IDFC Capital to market fund of private-equity funds in Singapore

India's Infrastructure Development Finance Company (IDFC) seeds the emerging-market FoPEF with $50 million.

IDFC Capital (Singapore) is about to begin marketing a fund of private-equity funds that will focus on Asian and emerging-market portfolios. Its parent company, Mumbai-based Infrastructure Development Finance Company (IDFC), is stumping up $50 million to get the ball rolling, and IDFC Capital (Singapore) hopes to raise up to $500 million.

This represents the opening move for IDFC to become an international manager, expanding its Indian businesses in private equity, infrastructure and funds management.

The Singapore office was actually established in 2007 with the hiring of Veronica "Ronny" John, CEO of IDFC Capital (Singapore). She helped build an investment team and the required governance structure in Singapore; then plans were delayed by 2008's market turmoil, when global institutional investors, endowments and family offices were not prepared to invest in new products.

John plans to begin marketing the fund actively in Hong Kong and other Asian markets this month, and has also set up relations with placement agents in Europe and America.

She describes the FoPEF's strategy as specialist, allowing a small number of limited partners, mostly from Western countries, to take direct stakes in emerging-market private-equity funds. "There's no benchmark, and we must be able to assess first-time [general partners]."

There are a handful of other boutiques in this space, as well as a few larger shops such as Partner Group with emerging-market PE expertise. But some of these tend to focus on only developed Asian markets, for example. In other cases, IDFC Capital would like to co-invest with them.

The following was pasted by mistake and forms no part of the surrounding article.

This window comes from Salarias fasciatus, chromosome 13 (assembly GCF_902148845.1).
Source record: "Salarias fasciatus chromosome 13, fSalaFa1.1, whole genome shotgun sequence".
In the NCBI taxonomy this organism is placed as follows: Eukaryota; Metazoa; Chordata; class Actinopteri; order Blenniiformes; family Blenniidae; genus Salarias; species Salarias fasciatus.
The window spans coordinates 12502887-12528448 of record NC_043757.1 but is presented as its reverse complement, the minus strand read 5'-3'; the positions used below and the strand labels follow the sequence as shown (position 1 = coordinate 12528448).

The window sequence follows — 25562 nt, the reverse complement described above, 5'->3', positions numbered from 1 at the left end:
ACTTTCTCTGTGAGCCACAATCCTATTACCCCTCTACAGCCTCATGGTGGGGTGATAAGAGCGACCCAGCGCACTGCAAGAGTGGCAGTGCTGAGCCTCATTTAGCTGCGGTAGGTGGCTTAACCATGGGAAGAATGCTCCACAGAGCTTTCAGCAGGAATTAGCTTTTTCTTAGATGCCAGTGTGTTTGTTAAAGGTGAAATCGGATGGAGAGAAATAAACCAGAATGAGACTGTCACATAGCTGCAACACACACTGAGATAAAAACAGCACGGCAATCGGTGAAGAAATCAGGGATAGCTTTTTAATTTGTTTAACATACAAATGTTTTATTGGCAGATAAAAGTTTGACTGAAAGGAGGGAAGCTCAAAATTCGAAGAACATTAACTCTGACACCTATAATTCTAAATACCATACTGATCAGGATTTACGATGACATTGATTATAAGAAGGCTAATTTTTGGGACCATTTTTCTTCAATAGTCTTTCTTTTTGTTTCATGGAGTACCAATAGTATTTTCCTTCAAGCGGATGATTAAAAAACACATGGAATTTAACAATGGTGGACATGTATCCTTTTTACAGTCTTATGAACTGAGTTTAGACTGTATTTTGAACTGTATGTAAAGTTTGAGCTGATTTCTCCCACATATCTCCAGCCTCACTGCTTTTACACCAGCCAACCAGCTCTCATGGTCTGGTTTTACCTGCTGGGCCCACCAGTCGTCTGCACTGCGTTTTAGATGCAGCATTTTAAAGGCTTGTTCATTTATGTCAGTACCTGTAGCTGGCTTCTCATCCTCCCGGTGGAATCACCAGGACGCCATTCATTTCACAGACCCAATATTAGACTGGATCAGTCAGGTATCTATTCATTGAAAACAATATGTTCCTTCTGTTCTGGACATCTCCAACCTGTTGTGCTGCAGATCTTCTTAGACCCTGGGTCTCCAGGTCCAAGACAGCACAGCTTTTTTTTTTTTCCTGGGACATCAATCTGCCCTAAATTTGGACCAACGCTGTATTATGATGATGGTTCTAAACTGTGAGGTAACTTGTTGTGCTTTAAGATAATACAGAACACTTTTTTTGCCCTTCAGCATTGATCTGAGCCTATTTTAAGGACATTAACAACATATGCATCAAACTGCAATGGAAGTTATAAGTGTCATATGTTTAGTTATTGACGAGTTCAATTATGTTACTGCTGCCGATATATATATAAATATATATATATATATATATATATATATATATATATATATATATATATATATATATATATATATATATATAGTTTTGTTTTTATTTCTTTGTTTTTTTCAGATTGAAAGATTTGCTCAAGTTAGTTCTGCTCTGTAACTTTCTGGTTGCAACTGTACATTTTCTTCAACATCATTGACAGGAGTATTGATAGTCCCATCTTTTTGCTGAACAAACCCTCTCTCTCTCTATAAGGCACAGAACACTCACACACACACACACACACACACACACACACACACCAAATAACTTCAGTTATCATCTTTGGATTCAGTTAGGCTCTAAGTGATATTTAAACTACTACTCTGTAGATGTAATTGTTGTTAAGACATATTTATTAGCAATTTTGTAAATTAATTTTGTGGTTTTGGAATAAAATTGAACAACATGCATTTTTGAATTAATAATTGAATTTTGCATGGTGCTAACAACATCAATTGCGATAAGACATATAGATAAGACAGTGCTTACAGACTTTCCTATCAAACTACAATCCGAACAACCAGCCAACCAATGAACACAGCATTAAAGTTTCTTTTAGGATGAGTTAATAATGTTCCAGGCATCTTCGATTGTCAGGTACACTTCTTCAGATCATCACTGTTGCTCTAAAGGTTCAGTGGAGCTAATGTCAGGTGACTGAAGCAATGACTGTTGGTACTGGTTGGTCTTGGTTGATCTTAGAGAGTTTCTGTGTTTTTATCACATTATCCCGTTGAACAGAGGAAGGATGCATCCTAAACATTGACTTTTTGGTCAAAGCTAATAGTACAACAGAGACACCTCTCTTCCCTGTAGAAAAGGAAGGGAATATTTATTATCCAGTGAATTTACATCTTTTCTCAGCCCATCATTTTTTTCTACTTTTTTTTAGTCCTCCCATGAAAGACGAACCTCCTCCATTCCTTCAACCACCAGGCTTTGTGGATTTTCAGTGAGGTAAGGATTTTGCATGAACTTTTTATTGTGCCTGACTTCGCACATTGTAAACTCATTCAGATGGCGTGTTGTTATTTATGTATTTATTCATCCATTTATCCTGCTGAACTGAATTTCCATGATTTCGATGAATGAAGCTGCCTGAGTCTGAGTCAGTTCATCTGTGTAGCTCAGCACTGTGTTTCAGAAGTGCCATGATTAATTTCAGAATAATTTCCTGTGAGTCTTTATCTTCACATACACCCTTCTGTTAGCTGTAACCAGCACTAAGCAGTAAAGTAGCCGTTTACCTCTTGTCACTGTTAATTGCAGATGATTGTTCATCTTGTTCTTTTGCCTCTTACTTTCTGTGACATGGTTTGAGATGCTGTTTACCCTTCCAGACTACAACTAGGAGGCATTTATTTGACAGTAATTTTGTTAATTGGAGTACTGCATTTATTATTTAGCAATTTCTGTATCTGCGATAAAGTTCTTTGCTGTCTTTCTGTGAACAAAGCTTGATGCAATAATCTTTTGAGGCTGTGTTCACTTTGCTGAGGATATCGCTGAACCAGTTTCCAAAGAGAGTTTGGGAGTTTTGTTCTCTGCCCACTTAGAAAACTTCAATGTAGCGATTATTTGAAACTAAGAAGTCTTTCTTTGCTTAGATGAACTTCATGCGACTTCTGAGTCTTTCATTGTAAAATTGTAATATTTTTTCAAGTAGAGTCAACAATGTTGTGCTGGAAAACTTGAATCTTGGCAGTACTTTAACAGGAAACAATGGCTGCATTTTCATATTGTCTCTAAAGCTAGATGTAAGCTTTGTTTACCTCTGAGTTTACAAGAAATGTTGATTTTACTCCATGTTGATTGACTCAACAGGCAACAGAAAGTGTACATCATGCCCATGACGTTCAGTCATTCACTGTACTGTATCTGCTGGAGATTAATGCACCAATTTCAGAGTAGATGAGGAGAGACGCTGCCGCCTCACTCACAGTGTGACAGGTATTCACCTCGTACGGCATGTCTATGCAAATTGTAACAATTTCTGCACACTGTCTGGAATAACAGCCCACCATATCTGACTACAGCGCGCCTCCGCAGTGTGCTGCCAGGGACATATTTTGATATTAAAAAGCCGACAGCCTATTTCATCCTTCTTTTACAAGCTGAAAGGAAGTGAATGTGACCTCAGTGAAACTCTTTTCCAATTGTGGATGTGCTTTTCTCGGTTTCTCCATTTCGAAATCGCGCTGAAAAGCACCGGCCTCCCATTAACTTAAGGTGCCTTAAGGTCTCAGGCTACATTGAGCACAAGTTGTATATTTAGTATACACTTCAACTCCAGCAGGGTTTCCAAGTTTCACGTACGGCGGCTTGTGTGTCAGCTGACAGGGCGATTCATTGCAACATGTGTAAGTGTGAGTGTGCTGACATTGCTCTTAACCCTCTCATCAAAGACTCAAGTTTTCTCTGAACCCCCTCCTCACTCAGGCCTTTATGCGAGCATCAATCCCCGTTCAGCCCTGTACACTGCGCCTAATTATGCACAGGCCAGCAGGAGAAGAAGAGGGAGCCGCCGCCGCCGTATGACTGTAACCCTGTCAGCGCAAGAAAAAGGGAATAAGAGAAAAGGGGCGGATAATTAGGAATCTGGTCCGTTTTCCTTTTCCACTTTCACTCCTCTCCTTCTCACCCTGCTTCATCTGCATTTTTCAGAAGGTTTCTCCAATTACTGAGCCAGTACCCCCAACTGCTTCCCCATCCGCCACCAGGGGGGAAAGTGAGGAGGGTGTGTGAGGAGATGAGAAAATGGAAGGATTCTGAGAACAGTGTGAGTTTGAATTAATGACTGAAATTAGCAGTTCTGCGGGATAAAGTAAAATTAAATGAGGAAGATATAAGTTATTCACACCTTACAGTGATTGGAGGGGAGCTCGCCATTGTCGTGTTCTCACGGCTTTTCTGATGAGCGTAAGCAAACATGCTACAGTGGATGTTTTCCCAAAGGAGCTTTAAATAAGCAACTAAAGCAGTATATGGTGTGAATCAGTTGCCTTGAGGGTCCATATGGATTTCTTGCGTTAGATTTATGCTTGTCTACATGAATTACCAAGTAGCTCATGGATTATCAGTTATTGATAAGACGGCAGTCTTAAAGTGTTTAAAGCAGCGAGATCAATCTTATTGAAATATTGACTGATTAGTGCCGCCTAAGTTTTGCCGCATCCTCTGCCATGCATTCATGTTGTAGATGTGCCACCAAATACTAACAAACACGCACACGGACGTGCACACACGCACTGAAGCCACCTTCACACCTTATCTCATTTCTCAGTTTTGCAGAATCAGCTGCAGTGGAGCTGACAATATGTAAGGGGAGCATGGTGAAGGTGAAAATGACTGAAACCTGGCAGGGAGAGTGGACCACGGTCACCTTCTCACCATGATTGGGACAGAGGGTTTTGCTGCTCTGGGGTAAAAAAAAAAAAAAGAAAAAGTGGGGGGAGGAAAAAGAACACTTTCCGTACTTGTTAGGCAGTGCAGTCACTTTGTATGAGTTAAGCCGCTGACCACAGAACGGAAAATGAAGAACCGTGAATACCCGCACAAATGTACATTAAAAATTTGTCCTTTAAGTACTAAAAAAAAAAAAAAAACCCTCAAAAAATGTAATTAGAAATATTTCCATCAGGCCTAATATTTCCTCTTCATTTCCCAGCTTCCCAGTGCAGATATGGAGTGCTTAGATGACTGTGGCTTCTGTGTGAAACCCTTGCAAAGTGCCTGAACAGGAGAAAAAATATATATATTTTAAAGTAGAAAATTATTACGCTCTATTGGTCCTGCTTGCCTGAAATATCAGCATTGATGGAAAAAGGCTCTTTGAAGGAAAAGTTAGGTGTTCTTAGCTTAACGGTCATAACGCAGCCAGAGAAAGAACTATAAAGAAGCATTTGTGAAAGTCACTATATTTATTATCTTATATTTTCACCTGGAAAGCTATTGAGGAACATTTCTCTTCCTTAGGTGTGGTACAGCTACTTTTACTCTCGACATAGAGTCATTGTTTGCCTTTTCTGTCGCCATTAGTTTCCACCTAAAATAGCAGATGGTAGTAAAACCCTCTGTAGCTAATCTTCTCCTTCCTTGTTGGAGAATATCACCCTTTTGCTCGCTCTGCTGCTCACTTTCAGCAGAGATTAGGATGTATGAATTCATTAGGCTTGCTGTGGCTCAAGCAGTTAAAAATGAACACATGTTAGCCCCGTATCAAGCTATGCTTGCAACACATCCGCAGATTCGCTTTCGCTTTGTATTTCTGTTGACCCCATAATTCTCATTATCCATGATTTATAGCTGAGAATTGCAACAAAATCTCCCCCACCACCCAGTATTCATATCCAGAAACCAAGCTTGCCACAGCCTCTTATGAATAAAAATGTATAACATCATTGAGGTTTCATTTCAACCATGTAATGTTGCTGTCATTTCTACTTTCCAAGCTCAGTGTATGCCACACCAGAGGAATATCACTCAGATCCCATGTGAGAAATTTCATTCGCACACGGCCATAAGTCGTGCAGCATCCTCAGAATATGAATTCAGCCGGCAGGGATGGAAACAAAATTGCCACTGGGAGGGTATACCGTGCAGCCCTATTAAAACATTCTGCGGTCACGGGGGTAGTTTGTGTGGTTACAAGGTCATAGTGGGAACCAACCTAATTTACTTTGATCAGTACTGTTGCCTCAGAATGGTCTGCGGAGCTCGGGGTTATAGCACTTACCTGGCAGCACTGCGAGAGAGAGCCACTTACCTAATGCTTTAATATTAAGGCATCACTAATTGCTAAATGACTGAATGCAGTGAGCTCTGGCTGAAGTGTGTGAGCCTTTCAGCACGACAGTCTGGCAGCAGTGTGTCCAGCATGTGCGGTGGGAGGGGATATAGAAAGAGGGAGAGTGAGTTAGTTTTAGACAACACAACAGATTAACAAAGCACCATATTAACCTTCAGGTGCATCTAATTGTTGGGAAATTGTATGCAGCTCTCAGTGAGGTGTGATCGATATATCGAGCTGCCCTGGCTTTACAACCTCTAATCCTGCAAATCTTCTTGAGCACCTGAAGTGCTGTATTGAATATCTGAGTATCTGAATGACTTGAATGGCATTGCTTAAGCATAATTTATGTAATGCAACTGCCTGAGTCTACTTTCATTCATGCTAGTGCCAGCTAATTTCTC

IDFC Capital's fund of funds aims to invest 25% of its portfolio in China and 25% in India, which have the most evolved, and therefore least risky, profiles in emerging markets for private equity. It will allocate another 15% to Southeast Asia, 15% to other Asian (including Central Asian) markets, and 20% to other global emerging markets.

John got her start in emerging markets in 1994 with an eight-year tour in Khazakstan, where she helped facilitate the privatisation of state assets as a consultant. She also advised on the breakup of Soviet-era amalgamations and supported small- and mid-sized company formation. She also worked for an investment fund involved in private equity and workouts.

In 2002 she went to work at the Asian Development Bank, which is a shareholder in IDFC. There she was involved in manager selection and helped to oversee a portfolio of about 40 external fund managers, which were directing capital to develop local economies and capital markets, with sustainability and social governance parameters. This experience also included two direct investments, one in the Mongolian Trade & Development Bank, and one in Afghanistan International Bank, which today remains a profitable and clean lender. "I still babysit that one," John says.

After a stint in London petered out, she accepted an offer in 2007 from the senior management at IDFC to help take the company global with the Singapore operation. With IDFC's commitment now finalised she has already begun the work of selecting emerging-market private-equity managers.

John cites two competitive advantages IDFC Capital intends to provide its investors. First, it is aware that its LPs will probably want to develop direct relationships with its investee managers. Instead of blocking those, IDFC Capital will facilitate them, and expects over time that its investors are going to come and go.

Secondly, on the investment side, it is building in a focus on sustainable investment and environmental and social governance. One of IDFC Capital's investment consultants is Melissa Brown, a former broker and executive member at ASrIA, where she developed a research team for investors and multilateral organisations to integrate such factors into their Asian portfolios.

This isn't just to be progressive or touchy-feely. "ESG principles allow us to unlock value in managed assets and mitigate risk," John says.

In future, IDFC Capital (Singapore) intends to expand into other areas of asset management, either in strategies other than private equity, or perhaps in more narrowly defined areas of private equity such as clean-tech. It can also play a role in helping IDFC broaden its Indian funds businesses to non-resident Indian investors. But that's for later; for now, John and her team will be focusing on their debut FoPEF.

¬ Haymarket Media Limited. All rights reserved.